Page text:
This means that Buffett would have to buy in very slowly over time. And this is only a 1% position, unlikely to make a big difference in the grand scheme. Therefore, that means that we’re not usually competing against the very best of the best because of certain structural advantages.

However, I do think investors like us can beat the market if we just put in some effort, by reading SEC filings, looking at financials, and using good business judgement (or by checking out a subscription; wow, I’m really plugging IC today, seems like product placement if you ask me!) And while I’m at it, check out the Competence Circle. The idea behind it is to invest in what you know. Let’s say you’re a doctor and you know how to read medical studies; you’ll probably have an analytical edge while investing in medical companies.

So there are a couple ways we can stack the analytical deck in our favor. One, we can invest in smaller companies. And two, we can stay within our circle of competence.

The last edge is a behavioral edge and this is the most common. But I actually wouldn’t say it’s the easiest. Theoretically it’s the easiest, but it’s very hard in practice. Up until now, a lot of these posts have been about behavioral and psychological factors that we need to take into account when investing. This is because I believe they are extremely important as an investor.

Essentially a behavioral edge is focusing on the long-term rather than the short term. A lot of banks and analysts that cover stocks are forced into three-month by three-month time-frames called quarterly earnings. But in a three-month period, it’s pretty difficult for a company to achieve all of their targets, especially if they are focusing on the long-term. So the behavioral edge as an investor is being able to identify great businesses while looking at them through a long term lens.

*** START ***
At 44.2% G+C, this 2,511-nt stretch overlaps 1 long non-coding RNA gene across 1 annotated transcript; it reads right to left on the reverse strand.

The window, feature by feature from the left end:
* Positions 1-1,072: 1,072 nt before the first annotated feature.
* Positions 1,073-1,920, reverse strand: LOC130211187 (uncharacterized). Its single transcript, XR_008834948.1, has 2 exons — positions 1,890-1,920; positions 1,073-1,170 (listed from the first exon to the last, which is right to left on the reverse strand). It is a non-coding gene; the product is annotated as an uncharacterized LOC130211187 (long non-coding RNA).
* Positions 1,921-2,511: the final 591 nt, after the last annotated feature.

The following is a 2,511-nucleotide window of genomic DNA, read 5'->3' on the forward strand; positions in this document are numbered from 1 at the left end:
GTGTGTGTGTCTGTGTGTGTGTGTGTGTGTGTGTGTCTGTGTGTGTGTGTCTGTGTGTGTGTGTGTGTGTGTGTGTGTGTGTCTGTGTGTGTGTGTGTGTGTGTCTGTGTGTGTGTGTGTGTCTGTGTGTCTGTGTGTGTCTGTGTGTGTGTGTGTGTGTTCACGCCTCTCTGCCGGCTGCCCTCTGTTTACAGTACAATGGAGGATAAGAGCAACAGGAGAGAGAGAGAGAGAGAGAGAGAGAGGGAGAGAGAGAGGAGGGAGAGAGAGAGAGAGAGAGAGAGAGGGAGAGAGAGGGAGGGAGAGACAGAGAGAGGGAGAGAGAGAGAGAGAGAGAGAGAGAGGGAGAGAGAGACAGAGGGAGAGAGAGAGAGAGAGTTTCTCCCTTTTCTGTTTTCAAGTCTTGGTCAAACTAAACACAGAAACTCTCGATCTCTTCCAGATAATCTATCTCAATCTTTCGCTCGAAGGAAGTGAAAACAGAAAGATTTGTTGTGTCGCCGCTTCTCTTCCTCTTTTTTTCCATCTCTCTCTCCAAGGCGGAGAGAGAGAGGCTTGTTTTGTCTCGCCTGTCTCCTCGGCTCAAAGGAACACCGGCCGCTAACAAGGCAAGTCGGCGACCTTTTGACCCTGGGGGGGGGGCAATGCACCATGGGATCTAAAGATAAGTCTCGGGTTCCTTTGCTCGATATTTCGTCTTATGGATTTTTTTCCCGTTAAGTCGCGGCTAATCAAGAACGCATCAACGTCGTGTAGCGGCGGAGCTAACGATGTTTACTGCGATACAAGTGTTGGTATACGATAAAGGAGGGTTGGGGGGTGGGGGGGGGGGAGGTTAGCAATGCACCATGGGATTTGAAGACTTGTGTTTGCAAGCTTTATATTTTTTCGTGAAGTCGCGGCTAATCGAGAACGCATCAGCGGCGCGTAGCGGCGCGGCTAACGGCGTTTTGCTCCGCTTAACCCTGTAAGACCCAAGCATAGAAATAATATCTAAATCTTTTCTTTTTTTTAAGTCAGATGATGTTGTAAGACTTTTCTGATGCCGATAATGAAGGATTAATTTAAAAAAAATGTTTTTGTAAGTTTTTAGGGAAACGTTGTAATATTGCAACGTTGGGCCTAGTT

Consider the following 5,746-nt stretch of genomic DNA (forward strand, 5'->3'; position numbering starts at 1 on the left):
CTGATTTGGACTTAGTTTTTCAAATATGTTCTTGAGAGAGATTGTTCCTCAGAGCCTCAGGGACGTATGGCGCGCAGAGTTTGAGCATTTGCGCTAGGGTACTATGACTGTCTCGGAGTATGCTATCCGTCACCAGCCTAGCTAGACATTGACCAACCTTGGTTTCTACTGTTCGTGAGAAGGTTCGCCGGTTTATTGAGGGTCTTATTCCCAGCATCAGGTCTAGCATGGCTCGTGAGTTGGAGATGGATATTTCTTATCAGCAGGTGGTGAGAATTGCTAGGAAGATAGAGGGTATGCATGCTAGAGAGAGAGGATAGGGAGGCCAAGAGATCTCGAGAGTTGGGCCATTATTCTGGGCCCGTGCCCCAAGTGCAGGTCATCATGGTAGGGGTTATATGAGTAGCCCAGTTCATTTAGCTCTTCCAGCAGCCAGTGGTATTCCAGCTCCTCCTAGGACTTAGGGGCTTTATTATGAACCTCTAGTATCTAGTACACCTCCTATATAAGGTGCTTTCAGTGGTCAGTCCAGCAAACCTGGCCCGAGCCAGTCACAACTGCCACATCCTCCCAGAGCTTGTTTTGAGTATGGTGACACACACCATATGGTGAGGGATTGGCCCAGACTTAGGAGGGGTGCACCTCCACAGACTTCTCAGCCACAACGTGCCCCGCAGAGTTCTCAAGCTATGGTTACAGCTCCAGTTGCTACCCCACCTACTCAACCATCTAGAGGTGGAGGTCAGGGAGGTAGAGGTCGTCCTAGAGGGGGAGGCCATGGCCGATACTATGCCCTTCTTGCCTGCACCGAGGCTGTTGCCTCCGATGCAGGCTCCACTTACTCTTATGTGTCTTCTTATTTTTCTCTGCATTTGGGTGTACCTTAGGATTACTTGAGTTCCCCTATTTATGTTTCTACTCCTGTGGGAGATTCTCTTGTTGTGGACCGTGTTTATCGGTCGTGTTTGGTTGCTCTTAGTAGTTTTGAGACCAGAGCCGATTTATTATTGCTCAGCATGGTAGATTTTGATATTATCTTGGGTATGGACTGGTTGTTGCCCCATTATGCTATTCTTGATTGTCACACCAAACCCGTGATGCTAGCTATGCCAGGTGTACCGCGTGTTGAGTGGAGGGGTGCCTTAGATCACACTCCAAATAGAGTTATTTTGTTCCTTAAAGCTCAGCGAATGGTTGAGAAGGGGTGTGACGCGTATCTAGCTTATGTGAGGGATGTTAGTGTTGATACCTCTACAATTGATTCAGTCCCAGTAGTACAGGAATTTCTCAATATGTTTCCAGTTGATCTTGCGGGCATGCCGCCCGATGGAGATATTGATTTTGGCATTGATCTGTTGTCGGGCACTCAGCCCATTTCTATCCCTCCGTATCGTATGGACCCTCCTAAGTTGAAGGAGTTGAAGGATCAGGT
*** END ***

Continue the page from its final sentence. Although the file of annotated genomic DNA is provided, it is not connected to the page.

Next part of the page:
A great investor named John Huber made the chart below, showing that even big companies are wildly volatile. This speaks to how behavioral edges are still relevant because, even though there is all this analytical fire-power from the “big guys,” us little guys, can take advantage of their short-term-ism. If this chart was updated, the swings would likely be even bigger.



📷Source: Base Hit Investing

To End

The three edges to win the zero-sum game of investing are informational, analytical, and behavioral. It might be a good idea to think about your personality and priorities when deciding which edge to capitalize on as well. If you love problem solving and business, the analytical route could be right for you. But if you’re pretty laid back and maybe don’t care too much about individual stocks, the behavioral edge could be right up your alley. And if you’re a private investigator, try to take a stab at the informational edge :).

In summary, the informational edge is rare, the analytical edge is difficult but possible, and the behavioral edge requires patience and a long-term focus.  

I hope you can use this framework when you are thinking about what edge you have while investing.